I had a safe trip .  The angels carried me safely into Abraham’s bosom.  You won’t  believe the thrill I felt when I met the one who died for me.  And no matter what you’ve heard, there’s just not words that can describe the glory that surrounds Him.  I’m satisfied here.  Every need has been supplied and just wait till you see my new home.  I’m satisfied because there is no sin here.  No murders, no divorce, no abortions, no selfishness, no need to even have locks on the door.  Perfect peace.  I’m satisfied.  There’s even no sickness.  I never felt better.  I have a new body, just like Jesus.  And oh, I wish you could hear the singing!  David played his harp today and a great crowd gathered by the river of life and sang a new song.  Of course the angels couldn’t sing that one, but they were all listening.  It’s really wonderful here ‘cause there are no strangers and everyone knows me by name.  Seems like I’ve been here forever.  The weather is great.  There is a cool breeze blowing all the time and you know one of the nicest things, night or dark never comes.  It’s light here where Jesus himself is the light of the city.

                Please remember I’m safe.  I’m satisfied.  And I’m not sick anymore.  There’ll be no need for me to write again, ‘cause nothing here ever changes.

                Well, in closing, the only thing that would make it complete is for all my family and friends to join me in heaven.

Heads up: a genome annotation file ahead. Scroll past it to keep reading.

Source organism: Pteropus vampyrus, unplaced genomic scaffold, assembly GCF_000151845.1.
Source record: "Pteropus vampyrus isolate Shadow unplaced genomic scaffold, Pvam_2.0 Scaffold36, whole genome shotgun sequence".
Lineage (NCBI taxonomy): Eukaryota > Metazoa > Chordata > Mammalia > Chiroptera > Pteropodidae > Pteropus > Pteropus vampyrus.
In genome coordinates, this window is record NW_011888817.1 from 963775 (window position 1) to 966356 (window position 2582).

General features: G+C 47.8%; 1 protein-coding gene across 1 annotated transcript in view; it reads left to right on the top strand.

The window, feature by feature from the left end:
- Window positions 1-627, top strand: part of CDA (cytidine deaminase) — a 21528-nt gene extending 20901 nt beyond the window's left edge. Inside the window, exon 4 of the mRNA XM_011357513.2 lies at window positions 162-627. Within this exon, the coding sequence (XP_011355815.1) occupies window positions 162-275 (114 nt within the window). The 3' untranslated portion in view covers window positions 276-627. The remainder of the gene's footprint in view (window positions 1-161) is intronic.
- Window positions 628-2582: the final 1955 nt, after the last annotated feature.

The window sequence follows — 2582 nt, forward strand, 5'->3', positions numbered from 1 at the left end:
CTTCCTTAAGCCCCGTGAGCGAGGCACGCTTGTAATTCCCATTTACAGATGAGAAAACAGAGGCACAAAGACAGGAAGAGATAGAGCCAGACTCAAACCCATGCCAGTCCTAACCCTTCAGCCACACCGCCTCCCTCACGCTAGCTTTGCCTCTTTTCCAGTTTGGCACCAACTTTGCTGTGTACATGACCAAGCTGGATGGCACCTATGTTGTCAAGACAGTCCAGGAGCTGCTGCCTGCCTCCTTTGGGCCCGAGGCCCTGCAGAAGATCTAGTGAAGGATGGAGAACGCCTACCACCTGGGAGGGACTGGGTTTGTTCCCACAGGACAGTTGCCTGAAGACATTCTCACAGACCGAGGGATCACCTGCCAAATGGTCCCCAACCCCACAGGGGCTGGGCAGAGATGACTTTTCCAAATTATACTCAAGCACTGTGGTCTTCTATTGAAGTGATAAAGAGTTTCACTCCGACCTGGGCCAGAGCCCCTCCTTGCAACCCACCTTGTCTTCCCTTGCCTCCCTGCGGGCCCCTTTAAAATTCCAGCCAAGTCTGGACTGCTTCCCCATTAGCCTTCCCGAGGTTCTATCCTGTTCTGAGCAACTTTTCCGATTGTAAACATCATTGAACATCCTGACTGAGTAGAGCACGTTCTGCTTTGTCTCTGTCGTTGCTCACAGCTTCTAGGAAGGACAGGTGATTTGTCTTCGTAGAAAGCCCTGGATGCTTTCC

Sunday, April 28, 2013

The Dance of Life and Death

As a babe at the breast I received nourishment and strength.  From somewhere within ductal walls, by a miraculous biochemistry, liquid golden fluid brought forth a warm flow of life. 

And now, from those same ductal walls, my mother's body has birthed and grown death.  Stage 4 breast cancer.  The weight of the words falls heavy. 

The doctors make a plan, send death to bring life.  Use chemotherapy and radiation to kill the rapidly dividing cells.  They call it science, I call it sacred.  This concept isn't new.

Life is given.  Then death comes.  From death comes life.  Unless a grain of wheat falls to the ground and dies, it remains alone; but if it dies, it produces much grain. John 12:24

I can't claim to know what this journey will be for our family or how my mom will experience it.  Even as she moves forward into the treatment plan there are so many uncertainties.  It's exhausting and uncomfortable.  It can be frightening and overwhelming.  It's painful.  It brings out the worst and the best of us.  There is hope.  There is so much loving support.  There is new mercy every morning.